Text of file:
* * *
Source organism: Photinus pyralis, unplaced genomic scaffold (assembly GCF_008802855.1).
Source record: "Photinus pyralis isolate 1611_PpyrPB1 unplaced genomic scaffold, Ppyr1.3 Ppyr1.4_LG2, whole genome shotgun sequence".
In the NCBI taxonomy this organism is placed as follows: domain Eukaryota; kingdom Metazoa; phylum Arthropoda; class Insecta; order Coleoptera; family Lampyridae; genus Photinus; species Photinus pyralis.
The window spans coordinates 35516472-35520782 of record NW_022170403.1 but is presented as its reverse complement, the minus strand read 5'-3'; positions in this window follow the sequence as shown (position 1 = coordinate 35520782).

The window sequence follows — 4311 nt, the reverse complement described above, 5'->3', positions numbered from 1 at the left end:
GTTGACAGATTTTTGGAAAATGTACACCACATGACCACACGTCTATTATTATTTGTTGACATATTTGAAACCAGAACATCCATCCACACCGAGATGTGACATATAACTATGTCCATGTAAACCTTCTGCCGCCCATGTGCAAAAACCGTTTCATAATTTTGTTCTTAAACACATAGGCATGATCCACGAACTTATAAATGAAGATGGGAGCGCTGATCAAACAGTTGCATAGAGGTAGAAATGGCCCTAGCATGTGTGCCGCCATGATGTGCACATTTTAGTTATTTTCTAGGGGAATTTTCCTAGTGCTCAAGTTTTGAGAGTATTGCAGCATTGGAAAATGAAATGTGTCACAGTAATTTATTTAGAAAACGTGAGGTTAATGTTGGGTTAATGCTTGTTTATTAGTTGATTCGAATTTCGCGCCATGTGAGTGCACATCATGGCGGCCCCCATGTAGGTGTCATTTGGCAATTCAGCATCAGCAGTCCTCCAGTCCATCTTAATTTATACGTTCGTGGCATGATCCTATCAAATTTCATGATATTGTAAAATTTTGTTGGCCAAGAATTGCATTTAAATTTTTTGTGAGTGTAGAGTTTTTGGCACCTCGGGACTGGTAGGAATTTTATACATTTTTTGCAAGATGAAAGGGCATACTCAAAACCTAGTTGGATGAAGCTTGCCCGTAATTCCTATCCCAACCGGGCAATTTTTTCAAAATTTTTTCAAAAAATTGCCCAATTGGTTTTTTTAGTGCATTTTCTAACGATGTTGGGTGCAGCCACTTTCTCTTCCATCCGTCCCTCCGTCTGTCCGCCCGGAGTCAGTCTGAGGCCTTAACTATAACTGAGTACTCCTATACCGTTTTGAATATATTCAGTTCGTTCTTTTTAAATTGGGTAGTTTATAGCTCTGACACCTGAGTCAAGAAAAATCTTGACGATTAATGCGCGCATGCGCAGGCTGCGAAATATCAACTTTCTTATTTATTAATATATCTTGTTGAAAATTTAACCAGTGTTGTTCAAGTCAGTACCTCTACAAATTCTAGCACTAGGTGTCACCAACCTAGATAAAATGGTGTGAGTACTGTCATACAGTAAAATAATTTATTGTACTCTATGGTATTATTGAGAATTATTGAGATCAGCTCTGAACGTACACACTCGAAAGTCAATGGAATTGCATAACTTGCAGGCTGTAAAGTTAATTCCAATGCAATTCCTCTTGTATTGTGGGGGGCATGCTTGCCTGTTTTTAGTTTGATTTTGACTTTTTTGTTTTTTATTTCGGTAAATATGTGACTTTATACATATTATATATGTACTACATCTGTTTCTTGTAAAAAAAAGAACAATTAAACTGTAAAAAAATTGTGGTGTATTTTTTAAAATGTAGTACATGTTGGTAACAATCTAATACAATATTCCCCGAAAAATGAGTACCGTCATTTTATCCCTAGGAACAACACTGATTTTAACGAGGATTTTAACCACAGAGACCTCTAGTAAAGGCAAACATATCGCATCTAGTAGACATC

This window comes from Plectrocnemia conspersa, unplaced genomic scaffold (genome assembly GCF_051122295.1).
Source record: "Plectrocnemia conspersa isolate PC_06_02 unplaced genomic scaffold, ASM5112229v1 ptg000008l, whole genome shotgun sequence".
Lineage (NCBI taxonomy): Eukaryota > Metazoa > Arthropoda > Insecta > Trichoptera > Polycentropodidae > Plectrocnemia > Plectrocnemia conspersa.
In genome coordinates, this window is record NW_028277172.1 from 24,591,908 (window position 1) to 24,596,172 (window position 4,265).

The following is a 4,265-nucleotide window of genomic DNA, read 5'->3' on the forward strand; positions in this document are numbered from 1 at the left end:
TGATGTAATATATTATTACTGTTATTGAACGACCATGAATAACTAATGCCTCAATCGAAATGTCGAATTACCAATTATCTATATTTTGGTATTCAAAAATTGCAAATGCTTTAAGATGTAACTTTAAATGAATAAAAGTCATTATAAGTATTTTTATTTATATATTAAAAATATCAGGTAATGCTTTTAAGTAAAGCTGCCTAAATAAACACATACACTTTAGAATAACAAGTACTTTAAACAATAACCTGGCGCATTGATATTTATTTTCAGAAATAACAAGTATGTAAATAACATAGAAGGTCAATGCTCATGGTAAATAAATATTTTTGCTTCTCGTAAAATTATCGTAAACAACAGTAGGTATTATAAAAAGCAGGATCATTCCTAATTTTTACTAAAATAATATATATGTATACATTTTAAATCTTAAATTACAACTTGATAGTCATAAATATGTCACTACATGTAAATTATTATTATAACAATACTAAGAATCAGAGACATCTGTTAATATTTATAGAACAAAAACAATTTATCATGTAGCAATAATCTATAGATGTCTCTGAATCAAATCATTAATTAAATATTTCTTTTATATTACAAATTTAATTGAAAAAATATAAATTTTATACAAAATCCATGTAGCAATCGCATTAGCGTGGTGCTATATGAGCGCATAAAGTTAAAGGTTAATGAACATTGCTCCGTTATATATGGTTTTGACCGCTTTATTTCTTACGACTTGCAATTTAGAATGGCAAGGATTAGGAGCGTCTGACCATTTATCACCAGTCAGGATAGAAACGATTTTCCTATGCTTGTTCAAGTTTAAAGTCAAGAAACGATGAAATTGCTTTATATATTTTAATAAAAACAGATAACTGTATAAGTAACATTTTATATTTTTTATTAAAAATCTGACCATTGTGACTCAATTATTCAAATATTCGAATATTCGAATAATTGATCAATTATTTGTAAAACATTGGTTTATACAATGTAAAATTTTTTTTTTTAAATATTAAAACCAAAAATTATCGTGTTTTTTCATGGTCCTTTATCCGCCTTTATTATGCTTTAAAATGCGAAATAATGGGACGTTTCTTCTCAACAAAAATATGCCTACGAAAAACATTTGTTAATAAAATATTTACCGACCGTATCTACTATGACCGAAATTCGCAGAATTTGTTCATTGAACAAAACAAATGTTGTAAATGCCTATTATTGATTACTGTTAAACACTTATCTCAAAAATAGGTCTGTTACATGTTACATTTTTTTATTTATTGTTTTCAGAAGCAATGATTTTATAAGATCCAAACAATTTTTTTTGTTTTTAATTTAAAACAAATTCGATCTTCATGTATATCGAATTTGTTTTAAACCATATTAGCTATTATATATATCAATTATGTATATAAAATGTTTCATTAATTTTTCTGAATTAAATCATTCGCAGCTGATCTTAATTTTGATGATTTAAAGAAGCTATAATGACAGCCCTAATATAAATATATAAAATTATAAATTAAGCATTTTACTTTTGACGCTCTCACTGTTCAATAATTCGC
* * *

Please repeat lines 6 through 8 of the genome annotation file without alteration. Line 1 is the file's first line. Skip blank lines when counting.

GTTGACAGATTTTTGGAAAATGTACACCACATGACCACACGTCTATTATTATTTGTTGACATATTTGAAACCAGAACATCCATCCACACCGAGATGTGACATATAACTATGTCCATGTAAACCTTCTGCCGCCCATGTGCAAAAACCGTTTCATAATTTTGTTCTTAAACACATAGGCATGATCCACGAACTTATAAATGAAGATGGGAGCGCTGATCAAACAGTTGCATAGAGGTAGAAATGGCCCTAGCATGTGTGCCGCCATGATGTGCACATTTTAGTTATTTTCTAGGGGAATTTTCCTAGTGCTCAAGTTTTGAGAGTATTGCAGCATTGGAAAATGAAATGTGTCACAGTAATTTATTTAGAAAACGTGAGGTTAATGTTGGGTTAATGCTTGTTTATTAGTTGATTCGAATTTCGCGCCATGTGAGTGCACATCATGGCGGCCCCCATGTAGGTGTCATTTGGCAATTCAGCATCAGCAGTCCTCCAGTCCATCTTAATTTATACGTTCGTGGCATGATCCTATCAAATTTCATGATATTGTAAAATTTTGTTGGCCAAGAATTGCATTTAAATTTTTTGTGAGTGTAGAGTTTTTGGCACCTCGGGACTGGTAGGAATTTTATACATTTTTTGCAAGATGAAAGGGCATACTCAAAACCTAGTTGGATGAAGCTTGCCCGTAATTCCTATCCCAACCGGGCAATTTTTTCAAAATTTTTTCAAAAAATTGCCCAATTGGTTTTTTTAGTGCATTTTCTAACGATGTTGGGTGCAGCCACTTTCTCTTCCATCCGTCCCTCCGTCTGTCCGCCCGGAGTCAGTCTGAGGCCTTAACTATAACTGAGTACTCCTATACCGTTTTGAATATATTCAGTTCGTTCTTTTTAAATTGGGTAGTTTATAGCTCTGACACCTGAGTCAAGAAAAATCTTGACGATTAATGCGCGCATGCGCAGGCTGCGAAATATCAACTTTCTTATTTATTAATATATCTTGTTGAAAATTTAACCAGTGTTGTTCAAGTCAGTACCTCTACAAATTCTAGCACTAGGTGTCACCAACCTAGATAAAATGGTGTGAGTACTGTCATACAGTAAAATAATTTATTGTACTCTATGGTATTATTGAGAATTATTGAGATCAGCTCTGAACGTACACACTCGAAAGTCAATGGAATTGCATAACTTGCAGGCTGTAAAGTTAATTCCAATGCAATTCCTCTTGTATTGTGGGGGGCATGCTTGCCTGTTTTTAGTTTGATTTTGACTTTTTTGTTTTTTATTTCGGTAAATATGTGACTTTATACATATTATATATGTACTACATCTGTTTCTTGTAAAAAAAAGAACAATTAAACTGTAAAAAAATTGTGGTGTATTTTTTAAAATGTAGTACATGTTGGTAACAATCTAATACAATATTCCCCGAAAAATGAGTACCGTCATTTTATCCCTAGGAACAACACTGATTTTAACGAGGATTTTAACCACAGAGACCTCTAGTAAAGGCAAACATATCGCATCTAGTAGACATC

This window comes from Plectrocnemia conspersa, unplaced genomic scaffold (genome assembly GCF_051122295.1).
Source record: "Plectrocnemia conspersa isolate PC_06_02 unplaced genomic scaffold, ASM5112229v1 ptg000008l, whole genome shotgun sequence".